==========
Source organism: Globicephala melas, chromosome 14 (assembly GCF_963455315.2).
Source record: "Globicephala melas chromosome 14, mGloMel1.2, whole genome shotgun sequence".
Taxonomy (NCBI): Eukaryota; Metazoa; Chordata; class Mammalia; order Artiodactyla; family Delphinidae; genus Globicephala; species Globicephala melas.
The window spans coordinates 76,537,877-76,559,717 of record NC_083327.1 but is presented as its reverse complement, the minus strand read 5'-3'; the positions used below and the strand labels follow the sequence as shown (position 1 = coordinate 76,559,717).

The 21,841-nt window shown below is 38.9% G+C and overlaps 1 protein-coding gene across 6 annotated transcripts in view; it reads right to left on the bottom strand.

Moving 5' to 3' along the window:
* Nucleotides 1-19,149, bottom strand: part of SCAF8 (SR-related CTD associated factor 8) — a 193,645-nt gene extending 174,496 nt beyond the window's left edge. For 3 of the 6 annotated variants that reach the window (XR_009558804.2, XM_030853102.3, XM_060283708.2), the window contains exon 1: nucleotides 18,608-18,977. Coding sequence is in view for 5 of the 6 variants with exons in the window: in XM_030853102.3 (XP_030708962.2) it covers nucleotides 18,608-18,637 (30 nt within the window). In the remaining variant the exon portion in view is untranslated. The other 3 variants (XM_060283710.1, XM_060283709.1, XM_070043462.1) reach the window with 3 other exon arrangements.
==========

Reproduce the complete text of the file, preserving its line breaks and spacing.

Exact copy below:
Source organism: Globicephala melas, chromosome 14 (assembly GCF_963455315.2).
Source record: "Globicephala melas chromosome 14, mGloMel1.2, whole genome shotgun sequence".
Taxonomy (NCBI): Eukaryota; Metazoa; Chordata; class Mammalia; order Artiodactyla; family Delphinidae; genus Globicephala; species Globicephala melas.
The window spans coordinates 76,537,877-76,559,717 of record NC_083327.1 but is presented as its reverse complement, the minus strand read 5'-3'; the positions used below and the strand labels follow the sequence as shown (position 1 = coordinate 76,559,717).

The 21,841-nt window shown below is 38.9% G+C and overlaps 1 protein-coding gene across 6 annotated transcripts in view; it reads right to left on the bottom strand.

Moving 5' to 3' along the window:
* Nucleotides 1-19,149, bottom strand: part of SCAF8 (SR-related CTD associated factor 8) — a 193,645-nt gene extending 174,496 nt beyond the window's left edge. For 3 of the 6 annotated variants that reach the window (XR_009558804.2, XM_030853102.3, XM_060283708.2), the window contains exon 1: nucleotides 18,608-18,977. Coding sequence is in view for 5 of the 6 variants with exons in the window: in XM_030853102.3 (XP_030708962.2) it covers nucleotides 18,608-18,637 (30 nt within the window). In the remaining variant the exon portion in view is untranslated. The other 3 variants (XM_060283710.1, XM_060283709.1, XM_070043462.1) reach the window with 3 other exon arrangements.